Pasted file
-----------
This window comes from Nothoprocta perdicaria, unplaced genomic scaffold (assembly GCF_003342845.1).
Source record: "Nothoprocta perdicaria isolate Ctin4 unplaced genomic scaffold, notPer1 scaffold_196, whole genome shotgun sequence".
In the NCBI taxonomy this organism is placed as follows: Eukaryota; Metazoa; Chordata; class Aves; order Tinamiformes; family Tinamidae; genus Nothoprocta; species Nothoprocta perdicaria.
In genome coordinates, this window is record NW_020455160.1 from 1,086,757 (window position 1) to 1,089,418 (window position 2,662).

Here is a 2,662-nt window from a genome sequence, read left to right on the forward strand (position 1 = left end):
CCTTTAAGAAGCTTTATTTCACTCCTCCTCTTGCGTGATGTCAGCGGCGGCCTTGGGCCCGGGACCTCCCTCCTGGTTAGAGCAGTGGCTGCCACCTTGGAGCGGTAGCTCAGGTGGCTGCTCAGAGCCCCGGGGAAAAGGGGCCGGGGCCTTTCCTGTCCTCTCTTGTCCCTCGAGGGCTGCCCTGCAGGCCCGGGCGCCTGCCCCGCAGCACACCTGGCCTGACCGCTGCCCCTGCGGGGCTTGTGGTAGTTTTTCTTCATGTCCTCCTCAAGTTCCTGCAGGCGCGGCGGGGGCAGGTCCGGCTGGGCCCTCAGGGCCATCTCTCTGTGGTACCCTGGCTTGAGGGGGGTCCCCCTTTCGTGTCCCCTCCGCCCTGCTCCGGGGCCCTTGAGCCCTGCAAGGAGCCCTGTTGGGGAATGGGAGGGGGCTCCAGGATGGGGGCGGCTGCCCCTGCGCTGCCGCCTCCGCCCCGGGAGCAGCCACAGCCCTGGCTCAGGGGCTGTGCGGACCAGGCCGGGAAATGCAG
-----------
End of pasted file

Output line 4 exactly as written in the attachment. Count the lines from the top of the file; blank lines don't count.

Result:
In genome coordinates, this window is record NW_020455160.1 from 1,086,757 (window position 1) to 1,089,418 (window position 2,662).